PocketGo S30 Review – Game Console for 30th Anniversary of Super Nintendo?

Hey, guys! How’s it like if a Super Nintendo controller becomes a game console?
Now it comes true,
What we look at today is the PocketGo S30. You know much about the PG1 or PG 2, right?
I’ve seen so many folks express their expectation of it, somebody placed an order, and somebody even sent some advice to the S30. Anyway,
it’s high-profile,
so let’s get started!
The video would be forward in this timestamp.
Make sure to check this video as you like.
It comes in a simple box.
Push the box from the left side
we have the console.
It is covered by the blister pack, they are misaligned,
but never mind.
The console is preloaded with an internal microSD card,
and we have a short Type-C cable,
a guidance in Chinese and English. These are all the accessories included. Before review starts,
let me show you the key specs to know what the CPU is.
It is powered by Quad-Core
All Winner
processor with a 1.2GHZ frequency. It’s okay
if you never heard it before, what I can tell,
is the CPU almost between the JZ4770 and RK3326.
It supports most emulators,
but I guess it’s not powerful

to run the large games.
PocketGo S30 has a Super Nintendo controller look,
I only have the 8bitdo one.
This is a design
I love so much,
which doesn’t have a complicated layout
I can see all the buttons very clear.
We get sleek
curved sides on it. It is a good device in terms of the form factor.
The d-pad is about the same feeling as RG351,
it feels not bad. People who get used
to using the d-pad would like the single analog stick.
Space limitation maybe the reason why the face buttons are smaller than usual.
We can hear the clicky sound,
they are
a little bouncy.
There are the Select and Start button. Moving to the shoulder buttons, they feel soft, I prefer the button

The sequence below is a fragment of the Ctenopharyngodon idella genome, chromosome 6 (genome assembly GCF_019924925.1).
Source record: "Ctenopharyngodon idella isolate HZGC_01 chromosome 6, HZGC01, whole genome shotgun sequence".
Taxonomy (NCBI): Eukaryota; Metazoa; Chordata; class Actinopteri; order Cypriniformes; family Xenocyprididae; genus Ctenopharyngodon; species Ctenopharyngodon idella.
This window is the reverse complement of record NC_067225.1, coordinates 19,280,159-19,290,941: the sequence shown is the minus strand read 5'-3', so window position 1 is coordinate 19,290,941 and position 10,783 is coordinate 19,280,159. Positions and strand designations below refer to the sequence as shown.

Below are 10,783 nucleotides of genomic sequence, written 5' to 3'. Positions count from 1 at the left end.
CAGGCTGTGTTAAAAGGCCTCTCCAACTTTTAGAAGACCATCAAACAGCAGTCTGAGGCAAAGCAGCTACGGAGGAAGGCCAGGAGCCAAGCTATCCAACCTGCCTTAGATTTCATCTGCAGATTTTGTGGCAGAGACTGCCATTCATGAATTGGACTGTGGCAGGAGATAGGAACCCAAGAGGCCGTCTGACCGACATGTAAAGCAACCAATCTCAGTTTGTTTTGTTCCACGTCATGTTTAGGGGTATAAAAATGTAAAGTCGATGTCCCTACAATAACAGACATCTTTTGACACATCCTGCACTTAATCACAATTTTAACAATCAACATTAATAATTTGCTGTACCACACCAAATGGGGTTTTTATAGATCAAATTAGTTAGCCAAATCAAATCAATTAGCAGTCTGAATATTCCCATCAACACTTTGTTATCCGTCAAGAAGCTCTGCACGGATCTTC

that can offer
a decent sound. Compared to the triggers of SN30 Pro, PG S30’s are a little looser. But the machine is compact without annoying rattling.
It also has a Power switch like the RK2020,
which inlaid on the side of the shell.
This is the Type-C,
volume rocker.
Let’s check the bottom, there are the indicator, earphone jack, and card slot.
It should be the stereo, I’m worried about if it offers a loudspeaker.
I think dual stereos would be better.
It weighs about 162 grams,
as like the cell phone.
Let’s boot it up,
it may take 9 or 10 seconds to load.
The 3.5-inch
IPS screen offers a resolution of 480×320,
but I don’t think the display has a nice view angle.
It’s dark and obscure. It’s not
an OCA screen. Fortunately, it doesn’t have the issue of light leaking.
Moving to the menu, only a language and backlit setting here,
it kinda simple without many options,
which is different from the Emuelec system.
It’s not powerful with the CPU
but I still want to give gameplay testing.
We just get 1 or 2 games
for each emulator out of the box, you should add more by yourself.
In these PSP games,
S30 seems very smooth
until I jump into the Ridge Racer. We shouldn’t expect much from the PSP library.
It’s a little bit of cracking in the Sonic Adventure,
but not always. It is not bad.
In the PlayStation and MAME, it runs with no issues at full speed.
This is a game console that is not powerful to run PSP, but it’s enough to run
the PlayStation and some old emulators.
The power button deserves a better quality because it’s not only a button used as
power on and off
but also a button to wake up the in-game menu.
Okay,
it’s time to give a conclusion.
What are the pros and cons?
First, it has a nice form factor
and graceful touch. Operation is simple and the price sounds reasonable at $60.
But its CPU is not powerful and it has a poor quality on triggers and power switch.
The last one is it doesn’t have an OCA screen.
The early bird price is $60, but it will go back to $70 when they sold out the first batch.
So if you are interested in this console,
you can have a cash now.

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